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Occupation and Parkinson disease in the Women's Health Initiative Observational Study



There is a lack of consistent study findings on associations between workplace exposures and the risk of Parkinson disease (PD) and a paucity of such data on women. We assessed PD risk among occupational groups to derive insights about potential occupation-specific exposures in a large cohort of women.


The Women's Health Initiative Observational Study (WHI-OS) is a prospective cohort that enrolled 91 627 postmenopausal women, 50 to 79 years of age, from 01 October 1993 through 31 December 1998, at 40 clinical centers across the United States, with average follow-up interval of 11 years. These women reported up to three paid jobs, held the longest since age 18; these jobs were coded and duration of employment calculated. We defined a case by self-report of doctor-diagnosed PD (at baseline or follow-up), death attributed to PD, or taking medication consistent with PD.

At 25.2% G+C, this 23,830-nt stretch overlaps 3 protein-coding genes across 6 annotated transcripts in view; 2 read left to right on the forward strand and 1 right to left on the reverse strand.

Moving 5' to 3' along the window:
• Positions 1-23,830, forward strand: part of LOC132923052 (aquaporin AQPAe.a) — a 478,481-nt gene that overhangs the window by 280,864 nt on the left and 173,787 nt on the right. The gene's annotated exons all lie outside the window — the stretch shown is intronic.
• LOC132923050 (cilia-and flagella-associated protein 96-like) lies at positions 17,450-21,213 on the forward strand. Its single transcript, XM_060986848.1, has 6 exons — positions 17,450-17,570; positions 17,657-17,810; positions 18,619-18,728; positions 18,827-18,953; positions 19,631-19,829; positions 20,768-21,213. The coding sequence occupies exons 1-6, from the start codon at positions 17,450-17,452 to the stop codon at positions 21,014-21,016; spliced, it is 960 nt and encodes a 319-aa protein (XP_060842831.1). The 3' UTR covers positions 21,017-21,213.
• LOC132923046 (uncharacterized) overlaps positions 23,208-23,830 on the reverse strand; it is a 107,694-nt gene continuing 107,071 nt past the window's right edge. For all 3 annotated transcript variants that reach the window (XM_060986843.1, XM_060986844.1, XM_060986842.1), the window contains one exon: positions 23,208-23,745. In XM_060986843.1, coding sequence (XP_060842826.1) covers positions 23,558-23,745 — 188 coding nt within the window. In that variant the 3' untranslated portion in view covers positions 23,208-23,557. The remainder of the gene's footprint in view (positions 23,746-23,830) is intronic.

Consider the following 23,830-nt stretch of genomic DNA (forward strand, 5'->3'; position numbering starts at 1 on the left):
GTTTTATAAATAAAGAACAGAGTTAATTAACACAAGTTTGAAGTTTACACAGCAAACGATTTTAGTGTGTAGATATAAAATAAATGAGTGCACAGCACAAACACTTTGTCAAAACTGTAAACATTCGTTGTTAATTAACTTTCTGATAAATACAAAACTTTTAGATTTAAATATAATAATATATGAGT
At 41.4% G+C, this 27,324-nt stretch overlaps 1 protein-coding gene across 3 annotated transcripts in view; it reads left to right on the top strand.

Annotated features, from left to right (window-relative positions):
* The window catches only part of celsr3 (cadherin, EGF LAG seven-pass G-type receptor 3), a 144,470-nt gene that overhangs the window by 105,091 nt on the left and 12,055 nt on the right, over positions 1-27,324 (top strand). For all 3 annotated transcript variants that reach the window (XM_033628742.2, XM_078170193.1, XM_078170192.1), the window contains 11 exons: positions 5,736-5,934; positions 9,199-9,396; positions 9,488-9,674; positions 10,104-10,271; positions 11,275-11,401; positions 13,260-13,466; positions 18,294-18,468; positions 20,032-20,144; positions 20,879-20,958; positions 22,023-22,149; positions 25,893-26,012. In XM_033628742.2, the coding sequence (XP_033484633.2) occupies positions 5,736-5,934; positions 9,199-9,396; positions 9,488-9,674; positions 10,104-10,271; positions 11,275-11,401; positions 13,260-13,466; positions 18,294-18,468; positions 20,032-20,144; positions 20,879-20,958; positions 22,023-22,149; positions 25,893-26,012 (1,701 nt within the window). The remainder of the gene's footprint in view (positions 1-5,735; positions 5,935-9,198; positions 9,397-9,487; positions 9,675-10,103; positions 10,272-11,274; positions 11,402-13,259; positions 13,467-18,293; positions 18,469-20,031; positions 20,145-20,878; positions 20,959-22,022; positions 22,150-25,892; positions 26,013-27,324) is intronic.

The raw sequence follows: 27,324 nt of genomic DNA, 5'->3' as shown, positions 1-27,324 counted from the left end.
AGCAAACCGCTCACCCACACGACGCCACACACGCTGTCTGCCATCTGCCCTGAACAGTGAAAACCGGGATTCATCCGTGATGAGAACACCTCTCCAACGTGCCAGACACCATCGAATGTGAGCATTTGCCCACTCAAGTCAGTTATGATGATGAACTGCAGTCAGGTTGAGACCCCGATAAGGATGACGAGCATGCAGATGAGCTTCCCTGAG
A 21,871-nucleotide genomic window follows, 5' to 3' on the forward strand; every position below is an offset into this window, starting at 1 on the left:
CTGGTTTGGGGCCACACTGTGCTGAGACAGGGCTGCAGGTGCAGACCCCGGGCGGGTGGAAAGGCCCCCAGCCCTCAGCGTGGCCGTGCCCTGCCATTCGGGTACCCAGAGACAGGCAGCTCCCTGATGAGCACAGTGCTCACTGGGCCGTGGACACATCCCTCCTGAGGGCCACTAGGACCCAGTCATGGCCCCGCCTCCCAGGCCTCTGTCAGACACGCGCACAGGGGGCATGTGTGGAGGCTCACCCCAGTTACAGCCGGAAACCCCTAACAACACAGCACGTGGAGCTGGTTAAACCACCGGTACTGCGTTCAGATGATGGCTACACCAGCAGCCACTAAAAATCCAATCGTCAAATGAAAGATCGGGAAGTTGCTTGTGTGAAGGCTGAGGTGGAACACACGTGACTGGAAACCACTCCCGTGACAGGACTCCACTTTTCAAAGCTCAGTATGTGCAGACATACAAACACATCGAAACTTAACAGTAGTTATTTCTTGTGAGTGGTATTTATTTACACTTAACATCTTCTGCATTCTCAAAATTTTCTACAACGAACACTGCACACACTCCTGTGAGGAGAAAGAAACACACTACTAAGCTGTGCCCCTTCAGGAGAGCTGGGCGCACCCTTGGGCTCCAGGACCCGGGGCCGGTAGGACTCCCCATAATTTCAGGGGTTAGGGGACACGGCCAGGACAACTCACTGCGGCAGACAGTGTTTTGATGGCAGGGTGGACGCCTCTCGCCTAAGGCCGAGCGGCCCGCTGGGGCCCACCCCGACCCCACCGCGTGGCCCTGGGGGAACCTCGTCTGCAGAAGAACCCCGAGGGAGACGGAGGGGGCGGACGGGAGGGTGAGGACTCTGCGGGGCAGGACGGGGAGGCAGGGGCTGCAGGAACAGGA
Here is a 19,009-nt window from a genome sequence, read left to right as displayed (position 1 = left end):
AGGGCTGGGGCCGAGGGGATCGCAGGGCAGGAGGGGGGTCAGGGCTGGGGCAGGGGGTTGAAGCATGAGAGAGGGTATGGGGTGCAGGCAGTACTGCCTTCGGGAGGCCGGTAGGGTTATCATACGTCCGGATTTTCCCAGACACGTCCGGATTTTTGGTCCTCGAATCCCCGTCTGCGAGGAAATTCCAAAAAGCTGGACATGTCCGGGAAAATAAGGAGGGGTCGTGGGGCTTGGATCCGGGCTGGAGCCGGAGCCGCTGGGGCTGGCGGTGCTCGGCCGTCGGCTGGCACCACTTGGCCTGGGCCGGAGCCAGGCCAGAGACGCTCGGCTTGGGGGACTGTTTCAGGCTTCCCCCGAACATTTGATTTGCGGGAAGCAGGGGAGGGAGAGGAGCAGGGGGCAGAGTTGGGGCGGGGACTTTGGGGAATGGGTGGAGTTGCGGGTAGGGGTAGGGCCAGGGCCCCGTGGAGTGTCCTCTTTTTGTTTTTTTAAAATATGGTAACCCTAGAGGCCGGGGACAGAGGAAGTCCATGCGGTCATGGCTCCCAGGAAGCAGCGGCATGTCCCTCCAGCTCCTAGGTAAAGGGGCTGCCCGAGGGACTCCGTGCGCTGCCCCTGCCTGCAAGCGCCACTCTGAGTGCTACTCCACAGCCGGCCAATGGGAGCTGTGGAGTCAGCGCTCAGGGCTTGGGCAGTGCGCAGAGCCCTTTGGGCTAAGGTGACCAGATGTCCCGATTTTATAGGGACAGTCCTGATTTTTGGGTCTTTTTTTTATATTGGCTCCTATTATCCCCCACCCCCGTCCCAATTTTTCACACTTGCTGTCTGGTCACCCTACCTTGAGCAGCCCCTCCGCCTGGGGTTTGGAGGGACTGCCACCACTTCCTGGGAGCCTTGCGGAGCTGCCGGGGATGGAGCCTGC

Among 2590 PD cases, we found evidence of excess risk among "counselors, social workers, and other community and social service specialists," and there was a suggestion of increased in risk among postsecondary teachers, and "building and grounds cleaning and maintenance" workers. There was also evidence of a deficit in risk among women who worked in sales. Results according to ever-employed and job duration were similar, except for evidence of excess risk among "health technologists and technicians" with more than 20 years of employment. Longer duration of life on a farm was associated with higher risk.


Our findings paint a largely reassuring picture of occupational risks for PD among US women.

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